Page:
Now let’s just hope I can catch up on the three mornings of ulpan I missed.

If you remember, about a month ago I was quite on the fence about this decision, and feared that a return so soon the US would have a number of negative consequences on my decision to move to Israel.

 

"Medical emergency on board"

The Jewish Week caught up with Sharon two months into her aliyah journey. To read about her adventures from the beginning, click here.

 “Ladies and gentlemen, we seem to have a medical emergency on board. If there’s anyone with any medical experience, please notify us.”

This was certainly not the highlight of my weekend in New Jersey for Michelle’s wedding, but it was certainly surprising. But the Continental PA system blasted that announcement as we veered over Iceland on the way back to Tel Aviv, and I wished that one of my parents was on board to assist the passenger. At least there were two nurses sitting by that I know of, one next to me.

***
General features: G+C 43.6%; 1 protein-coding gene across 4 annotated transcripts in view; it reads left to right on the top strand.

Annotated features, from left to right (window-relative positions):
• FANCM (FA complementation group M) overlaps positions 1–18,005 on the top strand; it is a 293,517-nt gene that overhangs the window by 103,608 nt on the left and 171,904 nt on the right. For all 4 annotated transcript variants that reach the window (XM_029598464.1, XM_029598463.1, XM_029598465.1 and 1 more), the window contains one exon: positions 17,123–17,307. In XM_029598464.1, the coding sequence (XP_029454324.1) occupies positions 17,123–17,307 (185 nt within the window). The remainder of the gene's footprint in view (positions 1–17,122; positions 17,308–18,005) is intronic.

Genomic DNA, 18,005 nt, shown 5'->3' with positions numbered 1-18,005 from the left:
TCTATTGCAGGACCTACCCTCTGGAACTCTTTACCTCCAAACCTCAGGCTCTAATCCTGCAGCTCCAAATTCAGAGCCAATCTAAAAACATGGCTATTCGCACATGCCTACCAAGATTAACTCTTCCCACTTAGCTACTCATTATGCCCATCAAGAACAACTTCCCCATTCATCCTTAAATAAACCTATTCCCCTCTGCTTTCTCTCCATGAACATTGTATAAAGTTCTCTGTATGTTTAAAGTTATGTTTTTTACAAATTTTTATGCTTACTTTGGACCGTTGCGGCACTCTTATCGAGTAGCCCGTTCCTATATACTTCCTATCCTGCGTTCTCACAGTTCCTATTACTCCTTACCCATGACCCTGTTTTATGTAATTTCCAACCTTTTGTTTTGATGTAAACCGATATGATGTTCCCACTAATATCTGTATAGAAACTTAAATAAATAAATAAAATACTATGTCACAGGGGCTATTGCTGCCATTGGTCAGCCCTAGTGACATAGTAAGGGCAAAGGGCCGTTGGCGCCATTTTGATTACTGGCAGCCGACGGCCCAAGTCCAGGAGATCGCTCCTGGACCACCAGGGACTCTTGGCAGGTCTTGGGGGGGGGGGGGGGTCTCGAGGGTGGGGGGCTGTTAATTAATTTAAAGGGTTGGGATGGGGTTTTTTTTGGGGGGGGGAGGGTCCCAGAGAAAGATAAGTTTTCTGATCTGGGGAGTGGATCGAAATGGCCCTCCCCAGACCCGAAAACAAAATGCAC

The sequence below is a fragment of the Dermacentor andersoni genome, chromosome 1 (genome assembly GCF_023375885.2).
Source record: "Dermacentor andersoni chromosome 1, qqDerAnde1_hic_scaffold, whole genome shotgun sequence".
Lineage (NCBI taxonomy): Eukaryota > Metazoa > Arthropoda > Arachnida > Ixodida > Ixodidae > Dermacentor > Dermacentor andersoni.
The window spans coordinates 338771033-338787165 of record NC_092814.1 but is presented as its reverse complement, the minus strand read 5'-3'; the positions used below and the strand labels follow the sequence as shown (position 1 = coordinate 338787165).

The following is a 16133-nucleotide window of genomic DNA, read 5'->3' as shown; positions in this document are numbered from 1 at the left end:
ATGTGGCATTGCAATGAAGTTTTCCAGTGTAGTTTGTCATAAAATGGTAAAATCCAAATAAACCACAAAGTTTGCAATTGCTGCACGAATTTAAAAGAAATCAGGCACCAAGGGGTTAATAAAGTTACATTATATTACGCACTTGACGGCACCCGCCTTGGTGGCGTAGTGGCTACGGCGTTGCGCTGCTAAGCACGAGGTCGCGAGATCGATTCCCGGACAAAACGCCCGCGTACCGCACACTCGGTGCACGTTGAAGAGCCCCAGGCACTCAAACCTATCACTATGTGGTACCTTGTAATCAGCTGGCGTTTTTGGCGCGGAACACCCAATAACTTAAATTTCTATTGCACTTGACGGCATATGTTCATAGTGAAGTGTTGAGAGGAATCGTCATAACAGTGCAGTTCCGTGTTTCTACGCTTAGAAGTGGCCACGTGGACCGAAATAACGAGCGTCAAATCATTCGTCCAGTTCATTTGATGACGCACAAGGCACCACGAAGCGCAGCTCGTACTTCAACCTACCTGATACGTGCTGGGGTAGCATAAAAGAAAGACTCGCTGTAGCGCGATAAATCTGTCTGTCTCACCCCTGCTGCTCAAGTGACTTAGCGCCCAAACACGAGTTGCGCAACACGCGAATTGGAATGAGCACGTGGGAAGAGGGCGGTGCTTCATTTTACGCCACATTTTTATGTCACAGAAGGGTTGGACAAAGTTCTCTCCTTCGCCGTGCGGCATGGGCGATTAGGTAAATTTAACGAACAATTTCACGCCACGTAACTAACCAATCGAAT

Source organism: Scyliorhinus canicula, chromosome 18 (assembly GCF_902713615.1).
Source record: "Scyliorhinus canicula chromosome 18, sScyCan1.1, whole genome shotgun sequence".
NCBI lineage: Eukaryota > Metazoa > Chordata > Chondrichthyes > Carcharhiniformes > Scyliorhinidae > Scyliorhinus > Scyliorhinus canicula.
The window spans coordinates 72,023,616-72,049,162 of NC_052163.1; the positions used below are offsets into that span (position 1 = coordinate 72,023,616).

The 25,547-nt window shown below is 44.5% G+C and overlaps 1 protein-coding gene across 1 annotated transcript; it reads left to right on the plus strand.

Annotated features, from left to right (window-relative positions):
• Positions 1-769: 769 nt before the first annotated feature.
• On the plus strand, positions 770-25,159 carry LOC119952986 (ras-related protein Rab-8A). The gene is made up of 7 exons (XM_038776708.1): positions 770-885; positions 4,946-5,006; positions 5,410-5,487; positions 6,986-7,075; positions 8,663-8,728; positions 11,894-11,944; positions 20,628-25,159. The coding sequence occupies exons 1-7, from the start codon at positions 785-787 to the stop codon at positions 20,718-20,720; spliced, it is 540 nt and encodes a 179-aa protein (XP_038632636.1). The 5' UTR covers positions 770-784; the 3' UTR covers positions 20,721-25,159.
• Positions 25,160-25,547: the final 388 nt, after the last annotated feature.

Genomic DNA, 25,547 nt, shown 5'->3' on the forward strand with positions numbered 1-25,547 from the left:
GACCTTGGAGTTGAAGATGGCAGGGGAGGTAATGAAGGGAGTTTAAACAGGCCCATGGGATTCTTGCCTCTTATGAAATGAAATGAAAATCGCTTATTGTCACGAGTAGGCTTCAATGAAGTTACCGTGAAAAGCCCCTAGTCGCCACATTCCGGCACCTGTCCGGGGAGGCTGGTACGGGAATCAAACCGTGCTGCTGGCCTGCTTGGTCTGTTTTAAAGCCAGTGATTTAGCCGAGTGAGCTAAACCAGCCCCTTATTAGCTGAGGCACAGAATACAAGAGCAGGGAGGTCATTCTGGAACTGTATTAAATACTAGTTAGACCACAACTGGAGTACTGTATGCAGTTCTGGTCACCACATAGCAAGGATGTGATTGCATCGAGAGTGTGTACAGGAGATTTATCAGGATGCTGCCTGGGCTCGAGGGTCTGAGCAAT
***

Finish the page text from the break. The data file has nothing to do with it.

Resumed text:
About 15 minutes after the announcement, the nurse next to me came back to her seat and said that the passenger was an elderly woman, quite pale and nauseous with an oxygen mask strapped around her face. She was probably in her late 70s or early 80s, my seat partner estimated, adding that the men around her had lain her down across a row of seats. She hadn’t been feeling well all morning.